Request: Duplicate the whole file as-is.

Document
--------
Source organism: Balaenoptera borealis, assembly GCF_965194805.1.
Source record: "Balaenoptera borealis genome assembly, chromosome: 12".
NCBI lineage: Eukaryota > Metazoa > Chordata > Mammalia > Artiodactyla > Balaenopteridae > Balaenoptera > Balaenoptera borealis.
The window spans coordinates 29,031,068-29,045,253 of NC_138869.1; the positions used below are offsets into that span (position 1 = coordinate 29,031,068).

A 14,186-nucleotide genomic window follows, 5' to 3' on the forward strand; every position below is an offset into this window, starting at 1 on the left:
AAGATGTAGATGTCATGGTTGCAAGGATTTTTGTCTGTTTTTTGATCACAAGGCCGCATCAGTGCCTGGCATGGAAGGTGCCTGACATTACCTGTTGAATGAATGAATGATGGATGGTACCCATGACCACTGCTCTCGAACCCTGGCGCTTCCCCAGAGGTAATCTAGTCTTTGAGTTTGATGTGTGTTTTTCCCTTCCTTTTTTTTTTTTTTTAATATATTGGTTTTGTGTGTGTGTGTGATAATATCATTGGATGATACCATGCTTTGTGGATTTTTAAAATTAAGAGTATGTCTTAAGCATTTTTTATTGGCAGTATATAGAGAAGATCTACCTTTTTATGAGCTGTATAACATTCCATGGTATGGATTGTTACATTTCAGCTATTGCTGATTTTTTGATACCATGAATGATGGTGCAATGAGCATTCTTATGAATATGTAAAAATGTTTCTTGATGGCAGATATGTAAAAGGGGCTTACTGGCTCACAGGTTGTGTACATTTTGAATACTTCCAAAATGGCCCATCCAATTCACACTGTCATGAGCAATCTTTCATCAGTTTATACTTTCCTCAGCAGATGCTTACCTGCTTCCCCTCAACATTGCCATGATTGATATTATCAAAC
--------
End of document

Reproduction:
Source organism: Balaenoptera borealis, assembly GCF_965194805.1.
Source record: "Balaenoptera borealis genome assembly, chromosome: 12".
NCBI lineage: Eukaryota > Metazoa > Chordata > Mammalia > Artiodactyla > Balaenopteridae > Balaenoptera > Balaenoptera borealis.
The window spans coordinates 29,031,068-29,045,253 of NC_138869.1; the positions used below are offsets into that span (position 1 = coordinate 29,031,068).

A 14,186-nucleotide genomic window follows, 5' to 3' on the forward strand; every position below is an offset into this window, starting at 1 on the left:
AAGATGTAGATGTCATGGTTGCAAGGATTTTTGTCTGTTTTTTGATCACAAGGCCGCATCAGTGCCTGGCATGGAAGGTGCCTGACATTACCTGTTGAATGAATGAATGATGGATGGTACCCATGACCACTGCTCTCGAACCCTGGCGCTTCCCCAGAGGTAATCTAGTCTTTGAGTTTGATGTGTGTTTTTCCCTTCCTTTTTTTTTTTTTTTAATATATTGGTTTTGTGTGTGTGTGTGATAATATCATTGGATGATACCATGCTTTGTGGATTTTTAAAATTAAGAGTATGTCTTAAGCATTTTTTATTGGCAGTATATAGAGAAGATCTACCTTTTTATGAGCTGTATAACATTCCATGGTATGGATTGTTACATTTCAGCTATTGCTGATTTTTTGATACCATGAATGATGGTGCAATGAGCATTCTTATGAATATGTAAAAATGTTTCTTGATGGCAGATATGTAAAAGGGGCTTACTGGCTCACAGGTTGTGTACATTTTGAATACTTCCAAAATGGCCCATCCAATTCACACTGTCATGAGCAATCTTTCATCAGTTTATACTTTCCTCAGCAGATGCTTACCTGCTTCCCCTCAACATTGCCATGATTGATATTATCAAAC